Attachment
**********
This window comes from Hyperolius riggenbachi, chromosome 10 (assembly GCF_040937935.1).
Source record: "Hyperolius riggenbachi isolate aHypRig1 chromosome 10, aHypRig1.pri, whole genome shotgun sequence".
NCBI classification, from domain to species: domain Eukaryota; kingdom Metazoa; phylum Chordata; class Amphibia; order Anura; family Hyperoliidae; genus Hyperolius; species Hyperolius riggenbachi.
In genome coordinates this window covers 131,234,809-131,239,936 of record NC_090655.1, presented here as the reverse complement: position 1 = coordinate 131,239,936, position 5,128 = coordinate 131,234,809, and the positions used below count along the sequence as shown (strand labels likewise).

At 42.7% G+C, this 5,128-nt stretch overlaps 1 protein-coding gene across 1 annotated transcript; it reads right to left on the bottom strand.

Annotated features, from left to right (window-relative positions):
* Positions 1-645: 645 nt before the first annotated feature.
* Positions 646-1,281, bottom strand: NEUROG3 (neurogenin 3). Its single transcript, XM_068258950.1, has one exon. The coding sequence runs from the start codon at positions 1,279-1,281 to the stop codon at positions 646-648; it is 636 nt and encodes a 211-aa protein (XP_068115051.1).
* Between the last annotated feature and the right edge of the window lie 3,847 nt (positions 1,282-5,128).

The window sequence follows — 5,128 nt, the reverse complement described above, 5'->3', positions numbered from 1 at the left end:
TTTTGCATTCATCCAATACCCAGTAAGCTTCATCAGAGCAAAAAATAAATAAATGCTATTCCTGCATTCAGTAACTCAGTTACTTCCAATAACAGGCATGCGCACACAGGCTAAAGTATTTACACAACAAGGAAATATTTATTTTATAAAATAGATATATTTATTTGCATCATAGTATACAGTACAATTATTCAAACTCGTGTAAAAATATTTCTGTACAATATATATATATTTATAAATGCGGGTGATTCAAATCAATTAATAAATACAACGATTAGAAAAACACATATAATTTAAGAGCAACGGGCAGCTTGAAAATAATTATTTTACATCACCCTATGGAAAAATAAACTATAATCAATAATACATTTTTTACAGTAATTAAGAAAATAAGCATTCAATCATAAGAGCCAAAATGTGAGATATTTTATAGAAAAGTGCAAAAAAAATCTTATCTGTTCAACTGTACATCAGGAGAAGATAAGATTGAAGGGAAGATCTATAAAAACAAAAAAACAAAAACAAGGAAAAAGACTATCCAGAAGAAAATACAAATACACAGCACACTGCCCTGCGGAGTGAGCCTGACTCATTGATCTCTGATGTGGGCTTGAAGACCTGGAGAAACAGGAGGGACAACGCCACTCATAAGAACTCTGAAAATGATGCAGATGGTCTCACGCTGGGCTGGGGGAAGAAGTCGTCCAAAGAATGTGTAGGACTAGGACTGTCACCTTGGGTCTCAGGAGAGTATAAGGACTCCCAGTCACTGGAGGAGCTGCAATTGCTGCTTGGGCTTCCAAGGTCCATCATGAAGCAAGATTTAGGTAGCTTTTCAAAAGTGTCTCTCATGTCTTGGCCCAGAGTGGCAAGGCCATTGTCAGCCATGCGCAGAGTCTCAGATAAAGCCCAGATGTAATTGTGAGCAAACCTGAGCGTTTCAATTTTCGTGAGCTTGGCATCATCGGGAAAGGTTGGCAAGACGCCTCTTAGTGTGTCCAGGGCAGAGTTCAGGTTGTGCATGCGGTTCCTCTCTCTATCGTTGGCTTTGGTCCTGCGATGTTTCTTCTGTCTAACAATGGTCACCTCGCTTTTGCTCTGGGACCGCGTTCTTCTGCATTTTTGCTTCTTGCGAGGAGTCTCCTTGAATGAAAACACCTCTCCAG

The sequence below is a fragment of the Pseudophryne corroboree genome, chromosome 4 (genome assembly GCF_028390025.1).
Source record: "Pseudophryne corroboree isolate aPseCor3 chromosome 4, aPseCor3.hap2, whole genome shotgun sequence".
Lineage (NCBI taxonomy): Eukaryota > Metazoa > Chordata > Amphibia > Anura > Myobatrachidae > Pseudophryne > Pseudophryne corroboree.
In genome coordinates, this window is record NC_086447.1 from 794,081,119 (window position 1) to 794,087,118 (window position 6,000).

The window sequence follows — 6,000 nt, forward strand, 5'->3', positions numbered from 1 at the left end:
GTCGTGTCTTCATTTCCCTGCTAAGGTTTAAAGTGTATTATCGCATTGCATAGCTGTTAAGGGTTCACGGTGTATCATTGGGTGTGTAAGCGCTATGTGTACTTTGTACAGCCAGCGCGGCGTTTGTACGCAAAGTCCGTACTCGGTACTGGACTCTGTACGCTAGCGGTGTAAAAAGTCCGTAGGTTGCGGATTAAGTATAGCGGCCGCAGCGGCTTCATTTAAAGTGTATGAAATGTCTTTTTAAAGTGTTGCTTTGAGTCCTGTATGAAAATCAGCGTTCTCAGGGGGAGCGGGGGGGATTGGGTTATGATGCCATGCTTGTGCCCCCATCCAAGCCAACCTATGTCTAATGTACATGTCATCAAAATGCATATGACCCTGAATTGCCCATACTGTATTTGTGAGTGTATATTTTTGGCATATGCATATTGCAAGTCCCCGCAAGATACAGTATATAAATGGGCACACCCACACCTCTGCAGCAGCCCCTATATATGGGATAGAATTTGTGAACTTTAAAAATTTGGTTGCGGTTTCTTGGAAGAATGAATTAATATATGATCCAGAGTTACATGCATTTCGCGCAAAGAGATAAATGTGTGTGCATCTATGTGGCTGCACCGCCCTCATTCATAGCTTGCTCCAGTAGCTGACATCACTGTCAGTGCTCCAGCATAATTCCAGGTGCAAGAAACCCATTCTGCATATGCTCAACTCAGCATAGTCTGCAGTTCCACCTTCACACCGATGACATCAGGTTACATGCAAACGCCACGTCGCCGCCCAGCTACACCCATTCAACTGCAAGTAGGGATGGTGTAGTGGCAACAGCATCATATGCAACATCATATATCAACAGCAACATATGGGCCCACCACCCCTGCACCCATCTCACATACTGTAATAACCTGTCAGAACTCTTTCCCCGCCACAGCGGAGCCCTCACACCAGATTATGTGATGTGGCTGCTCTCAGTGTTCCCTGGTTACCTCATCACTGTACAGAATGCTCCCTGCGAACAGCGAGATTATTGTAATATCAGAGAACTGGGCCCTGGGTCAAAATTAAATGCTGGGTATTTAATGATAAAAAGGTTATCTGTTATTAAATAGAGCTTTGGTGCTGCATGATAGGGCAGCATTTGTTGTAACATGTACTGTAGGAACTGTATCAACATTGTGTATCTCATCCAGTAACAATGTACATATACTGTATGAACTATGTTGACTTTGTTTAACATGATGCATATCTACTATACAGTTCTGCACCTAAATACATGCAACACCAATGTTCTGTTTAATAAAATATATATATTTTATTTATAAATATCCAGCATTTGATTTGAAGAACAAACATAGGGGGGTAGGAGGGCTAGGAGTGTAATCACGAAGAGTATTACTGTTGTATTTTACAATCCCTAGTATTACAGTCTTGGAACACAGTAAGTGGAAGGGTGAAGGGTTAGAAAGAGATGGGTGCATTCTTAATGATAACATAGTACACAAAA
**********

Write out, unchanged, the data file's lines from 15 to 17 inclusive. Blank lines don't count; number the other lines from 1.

In genome coordinates, this window is record NC_086447.1 from 794,081,119 (window position 1) to 794,087,118 (window position 6,000).

The window sequence follows — 6,000 nt, forward strand, 5'->3', positions numbered from 1 at the left end:
GTCGTGTCTTCATTTCCCTGCTAAGGTTTAAAGTGTATTATCGCATTGCATAGCTGTTAAGGGTTCACGGTGTATCATTGGGTGTGTAAGCGCTATGTGTACTTTGTACAGCCAGCGCGGCGTTTGTACGCAAAGTCCGTACTCGGTACTGGACTCTGTACGCTAGCGGTGTAAAAAGTCCGTAGGTTGCGGATTAAGTATAGCGGCCGCAGCGGCTTCATTTAAAGTGTATGAAATGTCTTTTTAAAGTGTTGCTTTGAGTCCTGTATGAAAATCAGCGTTCTCAGGGGGAGCGGGGGGGATTGGGTTATGATGCCATGCTTGTGCCCCCATCCAAGCCAACCTATGTCTAATGTACATGTCATCAAAATGCATATGACCCTGAATTGCCCATACTGTATTTGTGAGTGTATATTTTTGGCATATGCATATTGCAAGTCCCCGCAAGATACAGTATATAAATGGGCACACCCACACCTCTGCAGCAGCCCCTATATATGGGATAGAATTTGTGAACTTTAAAAATTTGGTTGCGGTTTCTTGGAAGAATGAATTAATATATGATCCAGAGTTACATGCATTTCGCGCAAAGAGATAAATGTGTGTGCATCTATGTGGCTGCACCGCCCTCATTCATAGCTTGCTCCAGTAGCTGACATCACTGTCAGTGCTCCAGCATAATTCCAGGTGCAAGAAACCCATTCTGCATATGCTCAACTCAGCATAGTCTGCAGTTCCACCTTCACACCGATGACATCAGGTTACATGCAAACGCCACGTCGCCGCCCAGCTACACCCATTCAACTGCAAGTAGGGATGGTGTAGTGGCAACAGCATCATATGCAACATCATATATCAACAGCAACATATGGGCCCACCACCCCTGCACCCATCTCACATACTGTAATAACCTGTCAGAACTCTTTCCCCGCCACAGCGGAGCCCTCACACCAGATTATGTGATGTGGCTGCTCTCAGTGTTCCCTGGTTACCTCATCACTGTACAGAATGCTCCCTGCGAACAGCGAGATTATTGTAATATCAGAGAACTGGGCCCTGGGTCAAAATTAAATGCTGGGTATTTAATGATAAAAAGGTTATCTGTTATTAAATAGAGCTTTGGTGCTGCATGATAGGGCAGCATTTGTTGTAACATGTACTGTAGGAACTGTATCAACATTGTGTATCTCATCCAGTAACAATGTACATATACTGTATGAACTATGTTGACTTTGTTTAACATGATGCATATCTACTATACAGTTCTGCACCTAAATACATGCAACACCAATGTTCTGTTTAATAAAATATATATATTTTATTTATAAATATCCAGCATTTGATTTGAAGAACAAACATAGGGGGGTAGGAGGGCTAGGAGTGTAATCACGAAGAGTATTACTGTTGTATTTTACAATCCCTAGTATTACAGTCTTGGAACACAGTAAGTGGAAGGGTGAAGGGTTAGAAAGAGATGGGTGCATTCTTAATGATAACATAGTACACAAAA